Reba McEntire Physically 'Can't Be a Mean Judge' on NBC's 'The Voice'

CUL PS Reba McEntire
Reba McEntire Tony Matula

"I try to sing songs that will help other people while they're listening to the music. It's miraculous what music can do."

For Reba McEntire, joining NBC's The Voice as a judge after Blake Shelton's departure adds a layer of "pressure" to the gig. "Nobody can replace Blake Shelton. He's a huge personality and a wonderful person.... I'm just getting in there trying to have fun and represent country music as best I can." If anybody can do that, it's Reba McEntire, who hasn't stopped making hits since she began nearly 50 years ago. Her next album, Not That Fancy (which will also feature a book of stories and recipes), will feature her classic songs scaled back, more acoustic—or rather, not that fancy. "It brought out something in each song that you didn't hear before. You really hone in on the words and the emotion of the song." And that's something McEntire has always been able to do. "I try to sing songs that will help other people while they're listening to the music. It's miraculous what music can do." She says she appreciates performing more now. "To be able to do the music as long as I have, at the level that I've gotten to, I'm very grateful, very thankful and I have learned to enjoy it more."


It's so exciting that you're on The Voice.

I'm really having a wonderful time.

How does it feel?

It's a well-oiled machine, so getting in at this time is marvelous. Everybody knows the game plan, from the crew, the producers. Everybody on the show is so nice, so sweet and have been so helpful. I'm loving it.

How does it feel to be holding up the country music side of the judges' panel after Blake Shelton's departure?

It's a lot of pressure, because nobody can replace Blake Shelton. He's a huge personality and a wonderful person. So I'm just getting in there trying to have fun and represent country music as best I can.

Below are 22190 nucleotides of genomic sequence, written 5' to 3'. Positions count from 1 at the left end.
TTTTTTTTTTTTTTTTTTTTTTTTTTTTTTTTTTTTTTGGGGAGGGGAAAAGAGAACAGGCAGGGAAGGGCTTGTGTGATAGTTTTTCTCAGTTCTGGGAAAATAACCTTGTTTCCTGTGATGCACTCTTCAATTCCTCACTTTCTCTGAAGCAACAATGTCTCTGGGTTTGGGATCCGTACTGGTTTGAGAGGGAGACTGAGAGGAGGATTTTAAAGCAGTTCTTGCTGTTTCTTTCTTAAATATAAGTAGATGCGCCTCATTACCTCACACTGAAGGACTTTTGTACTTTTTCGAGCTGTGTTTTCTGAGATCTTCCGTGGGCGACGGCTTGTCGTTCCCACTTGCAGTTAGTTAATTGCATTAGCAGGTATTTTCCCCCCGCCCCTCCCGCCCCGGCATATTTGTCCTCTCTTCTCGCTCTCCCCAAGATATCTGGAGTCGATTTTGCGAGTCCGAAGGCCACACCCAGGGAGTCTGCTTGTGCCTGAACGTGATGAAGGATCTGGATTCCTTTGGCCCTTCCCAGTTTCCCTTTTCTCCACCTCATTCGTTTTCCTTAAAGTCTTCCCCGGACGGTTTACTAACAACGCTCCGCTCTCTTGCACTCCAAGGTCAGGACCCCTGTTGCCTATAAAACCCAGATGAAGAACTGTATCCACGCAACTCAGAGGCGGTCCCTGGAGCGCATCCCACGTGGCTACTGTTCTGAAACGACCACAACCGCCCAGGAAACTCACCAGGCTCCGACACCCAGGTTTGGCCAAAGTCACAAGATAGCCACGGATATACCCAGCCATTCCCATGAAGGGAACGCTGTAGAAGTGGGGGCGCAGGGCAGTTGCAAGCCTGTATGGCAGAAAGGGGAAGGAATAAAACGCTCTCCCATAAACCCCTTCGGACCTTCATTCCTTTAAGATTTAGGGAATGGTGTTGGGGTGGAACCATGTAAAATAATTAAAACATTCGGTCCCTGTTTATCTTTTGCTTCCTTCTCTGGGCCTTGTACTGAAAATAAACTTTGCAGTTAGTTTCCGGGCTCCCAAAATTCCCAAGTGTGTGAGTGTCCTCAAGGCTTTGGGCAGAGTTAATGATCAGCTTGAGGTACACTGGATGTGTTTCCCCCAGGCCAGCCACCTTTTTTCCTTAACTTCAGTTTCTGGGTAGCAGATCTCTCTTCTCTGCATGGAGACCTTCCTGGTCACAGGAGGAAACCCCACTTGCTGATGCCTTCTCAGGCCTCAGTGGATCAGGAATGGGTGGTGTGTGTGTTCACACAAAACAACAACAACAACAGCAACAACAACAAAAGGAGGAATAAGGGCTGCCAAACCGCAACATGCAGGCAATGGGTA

What's your judging style? I can't imagine you as a mean judge.

I can't be a mean judge. I mean, when I turned it down 15 years ago, when they wanted me to do The Voice, I said, "I can't tell anybody that they're horrible. I can't say to somebody, 'Well is your mama gonna meet you at the bus station? Because you're going home.' I can't do that." So I learned from John [Legend], Gwen [Stefani] and Niall [Horan]. Every day that we're working on The Voice, I'm learning more from them how to let 'em down easy if they don't get picked up, coach 'em, and if you can give them any advice whatsoever. Like if none of the coaches turn around, they're going home immediately. And so it's good just to say, "If you want to come back again, try it again next season, maybe a song that suits you, one that you're really comfortable with and that really shows your talent," give them advice and encourage them to come back.

If you weren't the Reba we know and love and you were auditioning for The Voice now, how do you think you'd do?

I don't think anybody would turn around for me. Honestly, I don't. If they would, I'd be thrilled to pieces. But what an opportunity these kids are having, and some of [them] aren't kids. Some are 16, 17 years old, and some people that come on The Voice are in their 30s and want to give it a go and are having fun with it. But what an opportunity to be seen by that many people all over the world for just a few minutes, whereas it would have taken me years at my concert levels to get in front of that many people.

You and Dolly Parton are really in a lane of your own in terms of your crossover appeal, like your base is not just country music fans. Why do you think that is?